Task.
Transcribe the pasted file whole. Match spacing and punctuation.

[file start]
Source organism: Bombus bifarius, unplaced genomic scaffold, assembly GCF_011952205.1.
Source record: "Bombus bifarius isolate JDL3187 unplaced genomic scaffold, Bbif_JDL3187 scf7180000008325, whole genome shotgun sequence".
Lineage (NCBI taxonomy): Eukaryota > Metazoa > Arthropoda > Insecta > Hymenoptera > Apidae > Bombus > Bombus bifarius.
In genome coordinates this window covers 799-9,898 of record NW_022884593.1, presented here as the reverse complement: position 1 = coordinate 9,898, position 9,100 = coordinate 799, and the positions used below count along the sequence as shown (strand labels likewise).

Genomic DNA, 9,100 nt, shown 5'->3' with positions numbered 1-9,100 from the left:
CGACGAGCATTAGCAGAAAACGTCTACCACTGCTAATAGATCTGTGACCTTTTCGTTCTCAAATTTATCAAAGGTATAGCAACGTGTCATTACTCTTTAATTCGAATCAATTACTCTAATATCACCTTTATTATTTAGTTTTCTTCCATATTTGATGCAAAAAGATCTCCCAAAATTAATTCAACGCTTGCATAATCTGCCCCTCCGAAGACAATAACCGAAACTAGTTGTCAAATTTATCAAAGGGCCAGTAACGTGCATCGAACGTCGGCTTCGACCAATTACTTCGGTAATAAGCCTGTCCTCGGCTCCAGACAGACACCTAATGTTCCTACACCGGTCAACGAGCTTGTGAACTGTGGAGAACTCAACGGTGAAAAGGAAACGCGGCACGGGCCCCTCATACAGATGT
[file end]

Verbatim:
Source organism: Bombus bifarius, unplaced genomic scaffold, assembly GCF_011952205.1.
Source record: "Bombus bifarius isolate JDL3187 unplaced genomic scaffold, Bbif_JDL3187 scf7180000008325, whole genome shotgun sequence".
Lineage (NCBI taxonomy): Eukaryota > Metazoa > Arthropoda > Insecta > Hymenoptera > Apidae > Bombus > Bombus bifarius.
In genome coordinates this window covers 799-9,898 of record NW_022884593.1, presented here as the reverse complement: position 1 = coordinate 9,898, position 9,100 = coordinate 799, and the positions used below count along the sequence as shown (strand labels likewise).

Genomic DNA, 9,100 nt, shown 5'->3' with positions numbered 1-9,100 from the left:
CGACGAGCATTAGCAGAAAACGTCTACCACTGCTAATAGATCTGTGACCTTTTCGTTCTCAAATTTATCAAAGGTATAGCAACGTGTCATTACTCTTTAATTCGAATCAATTACTCTAATATCACCTTTATTATTTAGTTTTCTTCCATATTTGATGCAAAAAGATCTCCCAAAATTAATTCAACGCTTGCATAATCTGCCCCTCCGAAGACAATAACCGAAACTAGTTGTCAAATTTATCAAAGGGCCAGTAACGTGCATCGAACGTCGGCTTCGACCAATTACTTCGGTAATAAGCCTGTCCTCGGCTCCAGACAGACACCTAATGTTCCTACACCGGTCAACGAGCTTGTGAACTGTGGAGAACTCAACGGTGAAAAGGAAACGCGGCACGGGCCCCTCATACAGATGT